New York City’s Most Eligible Bachelor was in a piss-poor mood.
Not that anyone would ever guess it from the way Oliver Preston smiled down at the dark-haired girl dancing seductively in front of him. At least, he thought she was going for seductive. She dipped down low, then rose with a twisting hip swivel, which could very well be an attempt to dislodge a wedgie. Her name had vanished along with his last three drinks, and it was fast approaching the point in their acquaintance when it would be rude to ask. With a discreet glance at his watch, he realized they’d been dancing and talking for an hour, although he couldn’t recall a single word. Something about Gwyneth Paltrow’s blog?
He’d been doing this more and more lately, forgetting the social dictates that had been drilled into him his entire life. Discarding names the moment they were uttered, neglecting to respond with a laugh at the appropriate moment. He’d once been the king of grinning and bullshitting. Maybe he still was, but he’d gone on autopilot. No enjoyment came from it any more.
Oliver could pinpoint the exact day it happened. When that damn magazine had determined him a catch, under the headline, “Manhattan’s Mesmerizing Magazine Guru”. The article had been the equivalent of a meal bell being rung over his unsuspecting head. Women had stopped wanting to have fun with him. They’d stopped being satisfied with a single night or even a week-long affair.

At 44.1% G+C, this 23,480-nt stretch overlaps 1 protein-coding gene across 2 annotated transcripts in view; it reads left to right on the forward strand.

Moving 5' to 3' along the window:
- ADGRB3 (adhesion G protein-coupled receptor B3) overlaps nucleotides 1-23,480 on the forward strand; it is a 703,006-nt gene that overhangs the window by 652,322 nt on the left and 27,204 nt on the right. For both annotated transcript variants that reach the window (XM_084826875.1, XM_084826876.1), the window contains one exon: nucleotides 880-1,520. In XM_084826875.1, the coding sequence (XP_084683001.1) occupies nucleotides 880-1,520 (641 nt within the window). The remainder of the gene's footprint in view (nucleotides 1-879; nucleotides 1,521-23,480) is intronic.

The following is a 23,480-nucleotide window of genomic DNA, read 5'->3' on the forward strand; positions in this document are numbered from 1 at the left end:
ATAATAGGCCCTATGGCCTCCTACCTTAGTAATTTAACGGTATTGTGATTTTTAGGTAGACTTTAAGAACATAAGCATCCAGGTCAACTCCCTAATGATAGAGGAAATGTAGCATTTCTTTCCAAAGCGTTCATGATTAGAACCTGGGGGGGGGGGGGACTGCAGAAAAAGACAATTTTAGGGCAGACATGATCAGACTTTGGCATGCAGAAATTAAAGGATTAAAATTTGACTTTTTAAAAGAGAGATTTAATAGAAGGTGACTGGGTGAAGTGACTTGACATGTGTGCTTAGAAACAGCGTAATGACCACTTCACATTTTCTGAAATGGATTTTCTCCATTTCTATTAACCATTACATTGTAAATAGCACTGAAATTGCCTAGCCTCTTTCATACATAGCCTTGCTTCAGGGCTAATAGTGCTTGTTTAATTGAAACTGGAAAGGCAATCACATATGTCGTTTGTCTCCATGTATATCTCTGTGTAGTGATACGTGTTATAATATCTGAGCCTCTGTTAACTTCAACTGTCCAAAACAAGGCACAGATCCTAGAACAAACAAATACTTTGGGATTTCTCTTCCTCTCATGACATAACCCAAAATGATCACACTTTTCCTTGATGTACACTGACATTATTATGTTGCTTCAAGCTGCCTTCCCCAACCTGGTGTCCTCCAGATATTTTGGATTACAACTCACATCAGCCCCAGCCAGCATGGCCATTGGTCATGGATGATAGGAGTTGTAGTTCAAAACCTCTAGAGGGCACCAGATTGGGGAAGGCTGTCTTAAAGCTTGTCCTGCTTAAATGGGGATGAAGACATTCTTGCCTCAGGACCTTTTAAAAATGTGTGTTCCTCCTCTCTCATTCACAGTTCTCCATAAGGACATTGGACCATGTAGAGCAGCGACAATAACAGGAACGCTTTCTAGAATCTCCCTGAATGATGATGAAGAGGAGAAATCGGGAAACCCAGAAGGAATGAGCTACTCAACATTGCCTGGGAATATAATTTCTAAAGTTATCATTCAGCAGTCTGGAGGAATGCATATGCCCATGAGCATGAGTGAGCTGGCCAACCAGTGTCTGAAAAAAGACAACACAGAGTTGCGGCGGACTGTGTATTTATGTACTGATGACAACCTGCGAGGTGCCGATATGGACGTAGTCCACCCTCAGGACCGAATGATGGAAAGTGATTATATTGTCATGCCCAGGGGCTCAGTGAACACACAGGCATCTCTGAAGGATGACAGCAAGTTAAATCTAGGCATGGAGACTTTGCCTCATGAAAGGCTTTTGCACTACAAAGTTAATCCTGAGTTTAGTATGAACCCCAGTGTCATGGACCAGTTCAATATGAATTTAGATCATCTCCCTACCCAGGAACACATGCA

Now they wanted to land him. They wanted the elegant wedding announcement in the New York Times. They wanted to weld a gold band onto his finger while cackling with merriment. They wanted to…Jesus…they wanted to introduce him to their mothers.
Matrimony. If it was possible to have a phobia of saying I do, he had a giant case of it. Matrimonaphobia. There, he’d diagnosed himself.
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